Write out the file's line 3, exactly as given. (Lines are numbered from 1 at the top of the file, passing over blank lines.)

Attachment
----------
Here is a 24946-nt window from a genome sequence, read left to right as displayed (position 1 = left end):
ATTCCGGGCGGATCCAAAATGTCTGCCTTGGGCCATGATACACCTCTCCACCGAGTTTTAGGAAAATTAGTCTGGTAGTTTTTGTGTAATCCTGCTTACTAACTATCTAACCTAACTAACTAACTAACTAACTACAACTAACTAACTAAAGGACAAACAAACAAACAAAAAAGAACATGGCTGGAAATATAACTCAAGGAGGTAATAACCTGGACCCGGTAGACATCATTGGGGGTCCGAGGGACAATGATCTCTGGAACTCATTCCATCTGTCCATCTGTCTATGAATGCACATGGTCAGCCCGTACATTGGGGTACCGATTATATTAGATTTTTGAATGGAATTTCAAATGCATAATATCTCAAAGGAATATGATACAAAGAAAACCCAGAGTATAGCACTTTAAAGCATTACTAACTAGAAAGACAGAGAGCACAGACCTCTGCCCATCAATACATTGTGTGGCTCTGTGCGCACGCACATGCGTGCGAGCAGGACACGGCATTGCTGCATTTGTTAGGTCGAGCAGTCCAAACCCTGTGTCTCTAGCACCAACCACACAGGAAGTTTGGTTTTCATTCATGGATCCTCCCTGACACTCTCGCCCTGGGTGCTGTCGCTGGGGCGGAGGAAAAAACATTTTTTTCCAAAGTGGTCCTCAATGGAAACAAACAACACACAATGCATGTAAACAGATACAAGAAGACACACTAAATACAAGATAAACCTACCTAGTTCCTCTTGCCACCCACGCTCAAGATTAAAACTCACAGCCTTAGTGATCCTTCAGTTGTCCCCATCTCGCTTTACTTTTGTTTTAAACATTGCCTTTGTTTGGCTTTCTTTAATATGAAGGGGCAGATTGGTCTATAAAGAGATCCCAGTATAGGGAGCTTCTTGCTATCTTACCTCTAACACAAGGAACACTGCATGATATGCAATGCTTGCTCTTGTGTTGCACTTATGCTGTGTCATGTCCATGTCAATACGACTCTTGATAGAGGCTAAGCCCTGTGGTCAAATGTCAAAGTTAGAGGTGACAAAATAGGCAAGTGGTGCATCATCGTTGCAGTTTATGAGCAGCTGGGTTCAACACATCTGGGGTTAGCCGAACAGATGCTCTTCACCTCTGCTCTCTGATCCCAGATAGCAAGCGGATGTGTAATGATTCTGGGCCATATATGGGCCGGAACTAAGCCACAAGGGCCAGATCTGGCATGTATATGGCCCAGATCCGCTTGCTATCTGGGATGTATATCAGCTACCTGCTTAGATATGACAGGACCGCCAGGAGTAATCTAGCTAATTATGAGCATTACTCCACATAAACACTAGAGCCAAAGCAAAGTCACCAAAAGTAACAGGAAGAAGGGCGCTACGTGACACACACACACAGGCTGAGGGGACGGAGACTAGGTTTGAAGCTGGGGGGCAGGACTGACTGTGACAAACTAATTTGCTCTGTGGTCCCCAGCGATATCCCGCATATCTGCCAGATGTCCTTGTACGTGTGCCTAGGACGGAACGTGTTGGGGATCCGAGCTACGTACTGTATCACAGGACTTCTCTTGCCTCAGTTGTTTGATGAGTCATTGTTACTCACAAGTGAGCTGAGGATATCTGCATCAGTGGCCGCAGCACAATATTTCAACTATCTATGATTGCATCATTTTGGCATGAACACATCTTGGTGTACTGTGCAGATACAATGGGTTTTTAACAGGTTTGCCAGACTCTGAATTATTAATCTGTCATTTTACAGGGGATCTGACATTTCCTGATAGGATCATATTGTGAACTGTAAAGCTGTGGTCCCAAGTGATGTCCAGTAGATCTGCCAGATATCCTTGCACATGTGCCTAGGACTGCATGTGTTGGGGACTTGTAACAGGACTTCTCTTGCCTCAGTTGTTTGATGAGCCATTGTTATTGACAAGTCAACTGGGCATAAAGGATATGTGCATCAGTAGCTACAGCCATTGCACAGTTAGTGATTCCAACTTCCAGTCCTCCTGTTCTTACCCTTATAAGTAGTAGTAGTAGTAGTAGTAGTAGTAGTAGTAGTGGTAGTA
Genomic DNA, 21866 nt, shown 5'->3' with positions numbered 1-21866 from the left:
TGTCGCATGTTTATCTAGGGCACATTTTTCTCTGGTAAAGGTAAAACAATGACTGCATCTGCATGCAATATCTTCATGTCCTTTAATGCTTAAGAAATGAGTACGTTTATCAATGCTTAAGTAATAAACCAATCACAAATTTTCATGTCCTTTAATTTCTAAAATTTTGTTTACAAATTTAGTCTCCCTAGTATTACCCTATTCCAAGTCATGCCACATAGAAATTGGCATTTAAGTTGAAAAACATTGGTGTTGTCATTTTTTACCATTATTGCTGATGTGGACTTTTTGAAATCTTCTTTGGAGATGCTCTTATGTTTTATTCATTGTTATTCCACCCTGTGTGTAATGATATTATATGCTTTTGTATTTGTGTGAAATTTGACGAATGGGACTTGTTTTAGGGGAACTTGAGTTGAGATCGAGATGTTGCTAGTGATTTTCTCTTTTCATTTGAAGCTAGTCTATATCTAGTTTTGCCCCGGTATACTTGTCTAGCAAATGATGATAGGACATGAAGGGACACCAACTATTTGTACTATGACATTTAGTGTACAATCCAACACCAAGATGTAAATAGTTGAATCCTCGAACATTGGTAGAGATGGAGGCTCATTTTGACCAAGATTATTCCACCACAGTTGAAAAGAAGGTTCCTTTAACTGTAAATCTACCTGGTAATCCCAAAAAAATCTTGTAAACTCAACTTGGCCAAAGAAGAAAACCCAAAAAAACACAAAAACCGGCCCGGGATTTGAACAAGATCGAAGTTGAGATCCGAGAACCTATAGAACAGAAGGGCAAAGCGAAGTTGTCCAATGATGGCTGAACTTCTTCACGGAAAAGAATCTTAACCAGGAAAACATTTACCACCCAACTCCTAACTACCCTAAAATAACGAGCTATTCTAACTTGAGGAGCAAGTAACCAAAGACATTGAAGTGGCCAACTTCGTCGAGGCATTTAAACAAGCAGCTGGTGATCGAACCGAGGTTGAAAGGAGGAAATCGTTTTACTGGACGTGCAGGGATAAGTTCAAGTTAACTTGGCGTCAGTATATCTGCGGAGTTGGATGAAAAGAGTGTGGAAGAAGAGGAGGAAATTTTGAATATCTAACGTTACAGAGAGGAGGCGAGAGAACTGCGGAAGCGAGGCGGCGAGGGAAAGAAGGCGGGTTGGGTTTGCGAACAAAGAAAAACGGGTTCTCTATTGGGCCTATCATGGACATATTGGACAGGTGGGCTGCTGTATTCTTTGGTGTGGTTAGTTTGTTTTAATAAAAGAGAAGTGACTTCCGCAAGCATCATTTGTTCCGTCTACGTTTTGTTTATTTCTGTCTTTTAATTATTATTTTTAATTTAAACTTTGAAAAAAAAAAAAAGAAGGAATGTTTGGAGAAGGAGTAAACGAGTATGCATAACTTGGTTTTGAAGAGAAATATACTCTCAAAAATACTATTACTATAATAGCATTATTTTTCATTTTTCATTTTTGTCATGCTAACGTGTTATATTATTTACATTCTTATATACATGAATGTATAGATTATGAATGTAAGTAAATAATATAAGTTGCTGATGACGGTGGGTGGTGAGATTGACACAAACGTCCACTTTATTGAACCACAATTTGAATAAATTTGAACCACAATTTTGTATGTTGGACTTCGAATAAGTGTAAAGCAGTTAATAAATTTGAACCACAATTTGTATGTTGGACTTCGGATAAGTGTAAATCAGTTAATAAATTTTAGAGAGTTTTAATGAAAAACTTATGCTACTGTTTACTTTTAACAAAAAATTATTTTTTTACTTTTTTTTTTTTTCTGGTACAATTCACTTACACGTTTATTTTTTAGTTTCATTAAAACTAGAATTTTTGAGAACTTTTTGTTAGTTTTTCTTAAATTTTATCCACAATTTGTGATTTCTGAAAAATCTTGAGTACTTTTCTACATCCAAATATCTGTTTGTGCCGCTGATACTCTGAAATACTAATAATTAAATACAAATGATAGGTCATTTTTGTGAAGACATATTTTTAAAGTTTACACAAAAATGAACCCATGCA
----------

Genomic DNA, 21866 nt, shown 5'->3' with positions numbered 1-21866 from the left: